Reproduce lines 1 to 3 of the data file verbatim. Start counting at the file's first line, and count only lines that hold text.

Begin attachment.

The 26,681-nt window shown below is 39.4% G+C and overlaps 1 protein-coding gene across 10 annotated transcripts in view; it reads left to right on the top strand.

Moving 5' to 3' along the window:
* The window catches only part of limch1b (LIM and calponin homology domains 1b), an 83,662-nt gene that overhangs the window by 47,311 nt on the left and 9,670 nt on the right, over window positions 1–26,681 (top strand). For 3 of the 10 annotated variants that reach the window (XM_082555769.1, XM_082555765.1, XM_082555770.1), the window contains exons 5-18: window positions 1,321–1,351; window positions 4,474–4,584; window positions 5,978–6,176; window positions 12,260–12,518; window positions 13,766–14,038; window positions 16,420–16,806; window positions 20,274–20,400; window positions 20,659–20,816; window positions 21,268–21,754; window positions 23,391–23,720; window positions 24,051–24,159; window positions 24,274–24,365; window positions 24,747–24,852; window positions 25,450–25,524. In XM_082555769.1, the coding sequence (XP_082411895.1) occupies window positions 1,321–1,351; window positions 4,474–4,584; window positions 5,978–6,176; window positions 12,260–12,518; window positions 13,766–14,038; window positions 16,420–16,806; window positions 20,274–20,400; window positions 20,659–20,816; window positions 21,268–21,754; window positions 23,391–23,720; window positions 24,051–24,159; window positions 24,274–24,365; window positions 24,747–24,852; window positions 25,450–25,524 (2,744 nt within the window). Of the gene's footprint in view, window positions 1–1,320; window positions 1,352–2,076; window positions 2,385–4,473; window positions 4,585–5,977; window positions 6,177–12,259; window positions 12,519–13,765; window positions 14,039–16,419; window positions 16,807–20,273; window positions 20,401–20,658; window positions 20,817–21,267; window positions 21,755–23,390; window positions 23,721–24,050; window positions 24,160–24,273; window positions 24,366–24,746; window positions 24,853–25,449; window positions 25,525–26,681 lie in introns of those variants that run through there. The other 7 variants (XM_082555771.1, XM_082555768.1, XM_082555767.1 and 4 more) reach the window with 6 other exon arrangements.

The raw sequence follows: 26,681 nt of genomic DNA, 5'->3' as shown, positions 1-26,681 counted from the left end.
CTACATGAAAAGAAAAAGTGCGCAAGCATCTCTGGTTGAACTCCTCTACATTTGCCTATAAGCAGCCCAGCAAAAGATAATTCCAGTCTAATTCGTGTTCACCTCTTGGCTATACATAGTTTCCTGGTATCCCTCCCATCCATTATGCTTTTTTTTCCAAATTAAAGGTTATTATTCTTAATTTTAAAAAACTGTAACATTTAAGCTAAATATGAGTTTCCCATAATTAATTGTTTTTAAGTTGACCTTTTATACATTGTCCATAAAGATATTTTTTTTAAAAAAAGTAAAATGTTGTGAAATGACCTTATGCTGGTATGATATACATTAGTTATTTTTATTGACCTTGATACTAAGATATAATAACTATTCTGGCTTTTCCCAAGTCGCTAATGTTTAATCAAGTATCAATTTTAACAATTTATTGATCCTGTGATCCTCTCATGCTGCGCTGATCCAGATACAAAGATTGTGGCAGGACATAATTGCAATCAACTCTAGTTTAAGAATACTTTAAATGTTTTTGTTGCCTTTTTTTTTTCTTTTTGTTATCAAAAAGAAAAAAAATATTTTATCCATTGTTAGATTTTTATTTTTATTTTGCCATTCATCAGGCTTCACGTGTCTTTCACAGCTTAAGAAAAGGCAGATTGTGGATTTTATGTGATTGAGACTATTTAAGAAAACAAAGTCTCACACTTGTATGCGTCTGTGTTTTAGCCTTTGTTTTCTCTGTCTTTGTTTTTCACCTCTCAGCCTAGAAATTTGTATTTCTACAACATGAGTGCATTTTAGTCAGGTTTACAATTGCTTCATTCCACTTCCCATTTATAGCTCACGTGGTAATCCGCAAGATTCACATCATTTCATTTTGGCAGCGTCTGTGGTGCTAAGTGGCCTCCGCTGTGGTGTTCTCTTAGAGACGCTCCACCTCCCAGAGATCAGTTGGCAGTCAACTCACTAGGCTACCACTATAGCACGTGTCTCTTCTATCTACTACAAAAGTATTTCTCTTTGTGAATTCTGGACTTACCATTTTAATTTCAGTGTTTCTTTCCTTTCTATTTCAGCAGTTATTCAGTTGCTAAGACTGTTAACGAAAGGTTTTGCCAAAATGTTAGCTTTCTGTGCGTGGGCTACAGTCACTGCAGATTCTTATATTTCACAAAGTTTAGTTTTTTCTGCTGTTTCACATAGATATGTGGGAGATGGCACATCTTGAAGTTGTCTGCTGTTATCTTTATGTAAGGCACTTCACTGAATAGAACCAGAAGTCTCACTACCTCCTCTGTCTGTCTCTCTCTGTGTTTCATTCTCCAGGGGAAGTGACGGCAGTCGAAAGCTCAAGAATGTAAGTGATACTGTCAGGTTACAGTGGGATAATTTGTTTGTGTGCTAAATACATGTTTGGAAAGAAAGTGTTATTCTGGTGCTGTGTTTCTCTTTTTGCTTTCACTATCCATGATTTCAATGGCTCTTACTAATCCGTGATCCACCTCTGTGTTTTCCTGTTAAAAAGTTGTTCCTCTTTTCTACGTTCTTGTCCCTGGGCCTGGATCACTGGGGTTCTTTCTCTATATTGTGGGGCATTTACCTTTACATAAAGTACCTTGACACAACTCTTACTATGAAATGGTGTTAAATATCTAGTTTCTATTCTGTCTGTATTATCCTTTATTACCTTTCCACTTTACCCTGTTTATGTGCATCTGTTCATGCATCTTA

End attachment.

The 26,681-nt window shown below is 39.4% G+C and overlaps 1 protein-coding gene across 10 annotated transcripts in view; it reads left to right on the top strand.

Moving 5' to 3' along the window:
* The window catches only part of limch1b (LIM and calponin homology domains 1b), an 83,662-nt gene that overhangs the window by 47,311 nt on the left and 9,670 nt on the right, over window positions 1–26,681 (top strand). For 3 of the 10 annotated variants that reach the window (XM_082555769.1, XM_082555765.1, XM_082555770.1), the window contains exons 5-18: window positions 1,321–1,351; window positions 4,474–4,584; window positions 5,978–6,176; window positions 12,260–12,518; window positions 13,766–14,038; window positions 16,420–16,806; window positions 20,274–20,400; window positions 20,659–20,816; window positions 21,268–21,754; window positions 23,391–23,720; window positions 24,051–24,159; window positions 24,274–24,365; window positions 24,747–24,852; window positions 25,450–25,524. In XM_082555769.1, the coding sequence (XP_082411895.1) occupies window positions 1,321–1,351; window positions 4,474–4,584; window positions 5,978–6,176; window positions 12,260–12,518; window positions 13,766–14,038; window positions 16,420–16,806; window positions 20,274–20,400; window positions 20,659–20,816; window positions 21,268–21,754; window positions 23,391–23,720; window positions 24,051–24,159; window positions 24,274–24,365; window positions 24,747–24,852; window positions 25,450–25,524 (2,744 nt within the window). Of the gene's footprint in view, window positions 1–1,320; window positions 1,352–2,076; window positions 2,385–4,473; window positions 4,585–5,977; window positions 6,177–12,259; window positions 12,519–13,765; window positions 14,039–16,419; window positions 16,807–20,273; window positions 20,401–20,658; window positions 20,817–21,267; window positions 21,755–23,390; window positions 23,721–24,050; window positions 24,160–24,273; window positions 24,366–24,746; window positions 24,853–25,449; window positions 25,525–26,681 lie in introns of those variants that run through there. The other 7 variants (XM_082555771.1, XM_082555768.1, XM_082555767.1 and 4 more) reach the window with 6 other exon arrangements.